Climate & Finishing : Basic Tips in Hot and Cold Weather

Not all of us have the benefit of a temperature-controlled shop. Winter is here and more cold temperatures are on the way, and before we know it summer will arrive, and we will be fighting heat waves instead. There are so many different finishes out there, and each have a different technique that works best for the individual product. I always recommend going to your favorite products website for specific product information or checking the label. Yet, the basics for many of them, whether oil or water-based, is similar.
Here are some tips and general rules to help you be successful when it comes time to finish your project, no matter the weather:
The desired temperature for applying and storing finishes is between 65° and 75°. You really don’t want to go above 80° or below 60°, or you will have problems.
When it’s cold dry time will slow down exponentially, and the viscosity of the finish will get thicker. This will make it harder to spread evenly, and the leveling agents may not activate to give you a smooth surface. The solvents can also get trapped in the finish and this will cause cracking and hazing.
During hot and humid temperatures, you will encounter the opposite problem. The finish will dry much faster, and the leveling agents will not have time to activate before the finish hardens. This can cause an uneven dried finish, bubbles and brush strokes. Direct sunlight can also be harmful during dry time. DO NOT dry in the sun. Many times, the surface hardens faster than the underlying coat causing blistering and blushing as the solvents try to escape.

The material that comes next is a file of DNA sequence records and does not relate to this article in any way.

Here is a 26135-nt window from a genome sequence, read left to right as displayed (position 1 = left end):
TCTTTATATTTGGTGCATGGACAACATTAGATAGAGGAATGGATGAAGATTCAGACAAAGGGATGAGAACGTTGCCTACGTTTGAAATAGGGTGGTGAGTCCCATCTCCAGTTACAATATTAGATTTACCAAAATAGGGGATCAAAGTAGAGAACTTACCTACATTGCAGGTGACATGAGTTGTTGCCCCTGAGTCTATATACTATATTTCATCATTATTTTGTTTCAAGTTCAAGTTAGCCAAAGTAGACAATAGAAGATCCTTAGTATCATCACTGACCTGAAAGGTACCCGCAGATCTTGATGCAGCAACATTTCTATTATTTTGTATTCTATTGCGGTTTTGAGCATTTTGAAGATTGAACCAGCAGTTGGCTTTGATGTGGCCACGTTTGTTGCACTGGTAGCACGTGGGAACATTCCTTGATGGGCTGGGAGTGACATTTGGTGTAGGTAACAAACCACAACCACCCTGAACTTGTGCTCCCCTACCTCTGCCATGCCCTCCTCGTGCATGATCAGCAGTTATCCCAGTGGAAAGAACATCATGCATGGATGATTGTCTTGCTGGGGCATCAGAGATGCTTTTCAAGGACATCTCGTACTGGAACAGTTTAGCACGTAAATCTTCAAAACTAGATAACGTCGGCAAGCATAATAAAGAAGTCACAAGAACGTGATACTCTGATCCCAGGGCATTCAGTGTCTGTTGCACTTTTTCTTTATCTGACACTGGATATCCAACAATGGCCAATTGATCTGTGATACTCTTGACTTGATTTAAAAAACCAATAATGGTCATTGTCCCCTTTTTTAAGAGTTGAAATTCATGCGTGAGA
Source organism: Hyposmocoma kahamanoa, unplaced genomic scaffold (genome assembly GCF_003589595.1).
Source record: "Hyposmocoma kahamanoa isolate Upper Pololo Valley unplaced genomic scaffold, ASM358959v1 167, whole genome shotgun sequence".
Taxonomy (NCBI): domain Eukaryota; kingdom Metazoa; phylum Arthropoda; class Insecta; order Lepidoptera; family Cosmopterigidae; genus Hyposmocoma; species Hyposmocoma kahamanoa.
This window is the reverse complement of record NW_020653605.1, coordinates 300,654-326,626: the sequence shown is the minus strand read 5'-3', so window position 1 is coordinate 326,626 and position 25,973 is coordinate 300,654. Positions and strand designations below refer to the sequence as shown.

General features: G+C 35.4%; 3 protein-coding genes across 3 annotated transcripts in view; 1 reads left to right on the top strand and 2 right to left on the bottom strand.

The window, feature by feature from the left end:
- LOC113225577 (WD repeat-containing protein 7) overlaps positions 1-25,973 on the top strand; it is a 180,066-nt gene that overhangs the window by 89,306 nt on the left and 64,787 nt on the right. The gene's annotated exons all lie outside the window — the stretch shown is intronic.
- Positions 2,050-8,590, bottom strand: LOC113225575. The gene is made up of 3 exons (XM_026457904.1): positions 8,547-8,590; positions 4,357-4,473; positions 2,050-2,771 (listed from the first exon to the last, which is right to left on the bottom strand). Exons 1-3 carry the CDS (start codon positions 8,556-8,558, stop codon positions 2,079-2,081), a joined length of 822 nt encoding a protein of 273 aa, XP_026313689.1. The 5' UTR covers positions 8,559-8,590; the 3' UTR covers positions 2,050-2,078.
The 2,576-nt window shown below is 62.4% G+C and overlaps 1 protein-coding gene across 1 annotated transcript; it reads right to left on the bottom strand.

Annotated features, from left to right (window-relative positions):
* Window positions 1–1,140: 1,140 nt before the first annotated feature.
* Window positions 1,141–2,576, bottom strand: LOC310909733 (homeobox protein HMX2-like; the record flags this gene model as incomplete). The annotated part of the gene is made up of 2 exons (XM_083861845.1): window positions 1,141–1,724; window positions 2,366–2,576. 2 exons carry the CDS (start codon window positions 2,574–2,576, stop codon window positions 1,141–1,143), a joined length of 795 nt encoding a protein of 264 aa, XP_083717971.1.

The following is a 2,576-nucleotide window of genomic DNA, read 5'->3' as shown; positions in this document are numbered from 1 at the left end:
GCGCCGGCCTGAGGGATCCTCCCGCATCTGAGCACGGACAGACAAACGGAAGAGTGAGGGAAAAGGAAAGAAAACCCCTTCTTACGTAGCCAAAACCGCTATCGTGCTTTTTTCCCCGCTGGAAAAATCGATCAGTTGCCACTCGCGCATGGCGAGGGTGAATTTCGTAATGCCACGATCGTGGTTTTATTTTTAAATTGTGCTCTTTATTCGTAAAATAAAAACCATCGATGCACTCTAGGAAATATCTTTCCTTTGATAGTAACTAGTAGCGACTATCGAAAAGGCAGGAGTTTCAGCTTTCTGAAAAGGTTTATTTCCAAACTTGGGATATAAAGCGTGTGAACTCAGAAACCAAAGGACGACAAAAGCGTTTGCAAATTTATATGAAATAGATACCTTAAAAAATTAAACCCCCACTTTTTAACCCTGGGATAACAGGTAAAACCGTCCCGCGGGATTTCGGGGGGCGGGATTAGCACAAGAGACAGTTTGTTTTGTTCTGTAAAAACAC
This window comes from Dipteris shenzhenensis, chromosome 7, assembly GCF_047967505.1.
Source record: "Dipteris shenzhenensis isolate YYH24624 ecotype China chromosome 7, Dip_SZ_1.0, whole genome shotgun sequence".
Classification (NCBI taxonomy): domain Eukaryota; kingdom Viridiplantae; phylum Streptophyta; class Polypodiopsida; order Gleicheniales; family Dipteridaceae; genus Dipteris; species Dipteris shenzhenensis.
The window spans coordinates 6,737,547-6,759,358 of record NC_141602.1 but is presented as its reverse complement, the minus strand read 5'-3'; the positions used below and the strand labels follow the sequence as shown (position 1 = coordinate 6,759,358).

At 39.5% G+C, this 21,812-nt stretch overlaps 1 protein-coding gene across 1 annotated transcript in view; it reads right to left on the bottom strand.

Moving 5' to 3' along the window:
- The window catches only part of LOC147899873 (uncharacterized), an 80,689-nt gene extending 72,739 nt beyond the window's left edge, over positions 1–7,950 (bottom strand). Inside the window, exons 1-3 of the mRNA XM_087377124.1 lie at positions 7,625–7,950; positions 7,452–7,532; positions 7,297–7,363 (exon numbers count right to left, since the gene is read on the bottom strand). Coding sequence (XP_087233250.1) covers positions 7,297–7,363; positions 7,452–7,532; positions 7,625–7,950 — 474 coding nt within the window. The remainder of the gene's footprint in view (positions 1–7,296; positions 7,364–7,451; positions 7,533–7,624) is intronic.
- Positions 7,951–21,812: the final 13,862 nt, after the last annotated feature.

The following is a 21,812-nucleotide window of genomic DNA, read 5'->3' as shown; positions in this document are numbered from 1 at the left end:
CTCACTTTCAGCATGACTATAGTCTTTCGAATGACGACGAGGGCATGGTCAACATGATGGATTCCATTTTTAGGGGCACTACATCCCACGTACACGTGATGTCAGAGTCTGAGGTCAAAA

• Store products in a temperature-controlled storage area. If the product freezes it may be permanently damaged, so it is recommended to store your products indoors during freezing weather.
  • Don’t use any heaters with an open flame when using an oil-based product. This is VERY dangerous.
  • You can use retarders to help slow dry time, and viscosity reducers and thinners to speed up the process. Just remember this can involve extra steps and rules. Be sure to read your products instructions before adding anything to your finish.
  • Thin even coats are usually best. Do not apply another coat if the finish is still tacky, waterborne finishes in particular, (and try not to stick fingers in your finish if you think it’s still drying!) You’d be surprised how many customers make this mistake.
  • When cold give extra dry time between coats. As a rule of thumb, I double the suggested dry time.
  • Keep air moving in the shop to support drying
  • Be aware of humidity and plan accordingly. I recommend an air system that pulls in outside air, rather then one that recirculates. Dehumidifiers or humidifiers can be helpful.
  • Store products off the floor.
  • A nice perk of waterborne finishes is the lack of harmful chemicals and smell. This means you many times you can finish in your home (brushing, not spraying). I personally will bring my projects inside and work on them in my kitchen, since I mainly do small woodworking projects.

By Kelsey Yongue at The CrystaLac Company